As the students at Sangam Vihar's Government Boys Senior Secondary School begin studying for board exams in March, many wonder with trepidation and some despondency what will become of them after school.
Kshetrapal Singh, 17, wonders whether "the whole schooling thing" will be of any use at all. His own teacher, RS Yadav, once referred to Sangam Vihar as "Sankat" Vihar — a place plagued with problems.
Interviews with last year's toppers, however, showed that students in the pahadi school, as the Government Boys school is known locally, would be wrong to feel hopeless. Now students at Delhi University (DU) and other prestigious schools of higher education, the former toppers are looking forward to successful careers after they graduate.
Raju Sarkar, 19, a pahadi school topper in humanities currently studying at Jamia Millia Islamia, attributes his success largely to self-motivation while he was in school. Now an aspiring actor, Raju found his academic calling in a surprising place.
"I have always liked the show Roadies," he said, referring to the programme on MTV. "So I went on the internet and researched what previous years' winners had done. I saw that Ayushmann Khurrana, the winner from season two who went on to become an actor later, had a degree in mass media. So that is how I decided I would do mass media as well."
According to Jamia's list of past alumni, Raju may have a bright future ahead of him. Graduates have gone on to jobs at Nav Bharat Times, Aaj Tak, and even Al Jazeera in Doha. One, Govind Pandey, is an actor who's done supporting roles in Hindi movies like Lootera and Do Dooni Char. This is a film career worthy of Raju's dreams.
After working hard in school, including setting meticulous time tables for themselves and studying regularly, other pahadi school toppers from last year are also heading for success.
Durgesh Nandani, 19, the humanities topper from the girls' section, is pursuing a Bachelor of Elementary Education at the Lady Shri Ram College. Though many graduates from LSR pursue higher studies or get jobs in above-average Delhi schools, Durgesh hopes to fulfil her father's wish that she teach at the Sangam Vihar school.
Komal Tamta, 18, who scored 86% to top the commerce stream at her school, is studying at District Institute of Education and Training in Ghumenhera and is all set to become a teacher too.
Vikash, 18, the commerce topper from the boys' section with 85.4%, is currently a Commerce honours student at Delhi University's Dyal Singh College. One of the science toppers, Devender Kumar Soni, 17, is doing a Bachelor of Science in electronics at another DU college, Acharya Narendra Dev College. Vikash hopes to do Company Secretary course after his BCom, and Devender plans to pursue robotics in the future.
"People used to say that if you studied at Sangam Vihar, you would not get into a good college," said Soni. "So yes, we were worried. But look at us now."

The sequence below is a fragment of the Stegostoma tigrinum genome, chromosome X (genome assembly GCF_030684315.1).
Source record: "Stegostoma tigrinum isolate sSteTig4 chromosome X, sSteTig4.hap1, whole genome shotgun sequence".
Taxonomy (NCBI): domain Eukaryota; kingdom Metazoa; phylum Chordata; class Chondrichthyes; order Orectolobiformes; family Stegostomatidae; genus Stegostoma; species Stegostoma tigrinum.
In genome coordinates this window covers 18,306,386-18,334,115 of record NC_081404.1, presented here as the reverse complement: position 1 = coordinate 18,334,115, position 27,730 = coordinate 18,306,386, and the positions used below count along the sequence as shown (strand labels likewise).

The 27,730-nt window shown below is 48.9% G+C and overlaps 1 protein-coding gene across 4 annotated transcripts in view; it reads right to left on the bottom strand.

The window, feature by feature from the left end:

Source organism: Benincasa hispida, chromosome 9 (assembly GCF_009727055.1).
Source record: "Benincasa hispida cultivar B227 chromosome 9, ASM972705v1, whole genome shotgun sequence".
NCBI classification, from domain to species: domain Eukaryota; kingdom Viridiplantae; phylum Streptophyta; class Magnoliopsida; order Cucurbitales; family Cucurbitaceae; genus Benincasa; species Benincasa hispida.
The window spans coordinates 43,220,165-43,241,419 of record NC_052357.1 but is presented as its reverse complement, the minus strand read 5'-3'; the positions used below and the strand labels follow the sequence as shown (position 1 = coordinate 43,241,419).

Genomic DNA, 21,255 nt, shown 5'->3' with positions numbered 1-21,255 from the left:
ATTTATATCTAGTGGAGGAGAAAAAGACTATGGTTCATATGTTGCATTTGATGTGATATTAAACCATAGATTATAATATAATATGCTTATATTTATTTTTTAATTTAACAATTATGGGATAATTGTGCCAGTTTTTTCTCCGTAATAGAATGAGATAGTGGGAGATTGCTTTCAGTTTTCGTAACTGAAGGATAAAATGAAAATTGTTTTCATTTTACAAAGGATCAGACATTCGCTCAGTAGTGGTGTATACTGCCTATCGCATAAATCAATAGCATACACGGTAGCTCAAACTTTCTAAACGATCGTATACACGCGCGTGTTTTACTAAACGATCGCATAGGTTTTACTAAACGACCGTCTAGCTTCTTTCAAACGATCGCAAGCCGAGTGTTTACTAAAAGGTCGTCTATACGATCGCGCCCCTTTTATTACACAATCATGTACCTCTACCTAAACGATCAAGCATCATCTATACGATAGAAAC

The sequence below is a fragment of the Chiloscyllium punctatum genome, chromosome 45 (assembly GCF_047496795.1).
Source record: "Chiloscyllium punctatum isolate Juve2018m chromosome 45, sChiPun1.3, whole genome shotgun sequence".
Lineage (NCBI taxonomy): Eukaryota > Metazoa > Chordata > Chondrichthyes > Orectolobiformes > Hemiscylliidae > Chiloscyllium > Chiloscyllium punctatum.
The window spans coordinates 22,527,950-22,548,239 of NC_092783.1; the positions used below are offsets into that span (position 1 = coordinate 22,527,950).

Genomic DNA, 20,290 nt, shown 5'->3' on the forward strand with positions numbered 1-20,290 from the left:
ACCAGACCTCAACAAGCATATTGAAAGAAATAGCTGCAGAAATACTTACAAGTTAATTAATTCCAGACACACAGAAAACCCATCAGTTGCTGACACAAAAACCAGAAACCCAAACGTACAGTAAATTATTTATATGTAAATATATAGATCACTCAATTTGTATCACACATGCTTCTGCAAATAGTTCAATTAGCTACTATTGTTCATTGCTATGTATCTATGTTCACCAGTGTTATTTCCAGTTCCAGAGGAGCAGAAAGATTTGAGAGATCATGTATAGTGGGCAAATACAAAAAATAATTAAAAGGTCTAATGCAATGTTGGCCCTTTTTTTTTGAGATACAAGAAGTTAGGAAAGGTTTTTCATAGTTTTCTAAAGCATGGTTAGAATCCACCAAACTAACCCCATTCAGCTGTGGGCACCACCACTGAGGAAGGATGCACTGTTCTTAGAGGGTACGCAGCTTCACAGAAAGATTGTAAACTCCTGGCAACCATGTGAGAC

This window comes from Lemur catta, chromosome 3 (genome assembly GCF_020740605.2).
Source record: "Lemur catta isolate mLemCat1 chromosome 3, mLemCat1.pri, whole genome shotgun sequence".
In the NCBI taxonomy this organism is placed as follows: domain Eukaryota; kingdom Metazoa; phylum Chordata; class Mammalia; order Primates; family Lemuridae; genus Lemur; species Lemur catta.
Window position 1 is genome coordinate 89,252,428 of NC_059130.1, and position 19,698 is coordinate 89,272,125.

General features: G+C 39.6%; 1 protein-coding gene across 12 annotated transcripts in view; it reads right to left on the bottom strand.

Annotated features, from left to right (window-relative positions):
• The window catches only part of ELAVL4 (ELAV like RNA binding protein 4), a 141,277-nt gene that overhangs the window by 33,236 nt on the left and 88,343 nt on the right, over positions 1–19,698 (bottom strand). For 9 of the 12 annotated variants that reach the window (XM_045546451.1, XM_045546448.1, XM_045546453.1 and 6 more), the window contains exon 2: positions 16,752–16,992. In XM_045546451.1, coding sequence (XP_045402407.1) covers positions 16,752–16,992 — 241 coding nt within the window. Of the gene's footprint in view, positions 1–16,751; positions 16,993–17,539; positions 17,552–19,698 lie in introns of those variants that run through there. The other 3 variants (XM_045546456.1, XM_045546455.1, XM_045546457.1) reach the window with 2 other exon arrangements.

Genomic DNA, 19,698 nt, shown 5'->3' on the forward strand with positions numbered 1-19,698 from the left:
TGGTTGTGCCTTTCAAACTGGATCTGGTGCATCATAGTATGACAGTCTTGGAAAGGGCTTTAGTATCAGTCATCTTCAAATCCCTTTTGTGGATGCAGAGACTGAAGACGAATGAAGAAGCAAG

Lakhan Singh, vice principal of the pahadi school, estimated that roughly 75% of his students go on to pursue a college degree. However, according to four of last year's toppers, many class 12 students at the pahadi think that a correspondence course at Delhi University's School of Open Learning is the best option they have, either because they don't know the alternatives or because they feel it's the only way to do a part-time job while also studying for a degree.
Raju and Kshetrapal were classmates from class 7 through class 9, when Kshetrapal got held back. It was startling and instructive for Kshetrapal to see Raju's name on the display board with the other toppers at his school.
"The fact that Raju was my friend, in my class, and went on to top humanities in our school and I think he even scored a 95 in English in his board exams — that is inspiring," said Kshetrapal, who also studies humanities. "It also gives me hope, since he was not an extraordinary student when we were in class together. He just worked really hard in his 11th and 12th grade to do well."
Raju does not come from a privileged background — his father earns Rs 10 to Rs 15 thousand a month as a carpenter, and his mother is not working — but support from his family was still crucial to his ability to work toward realizing his dreams. Raju has not succeeded all on his own.
His parents never pressured him to study medicine or engineering, for example, and they have embraced his desire to be an actor. Raju is now actively participating in his college's theatre clubs and hoping to go to the National Drama School after obtaining his undergraduate degree.
"It is a matter of pride for us that our son is so motivated and focused, and wants to accomplish something," said Jawaharlal Sarkar, Raju's father. Jawaharlal is so supportive that he's even suggested his son audition for the show that started it all: Roadies.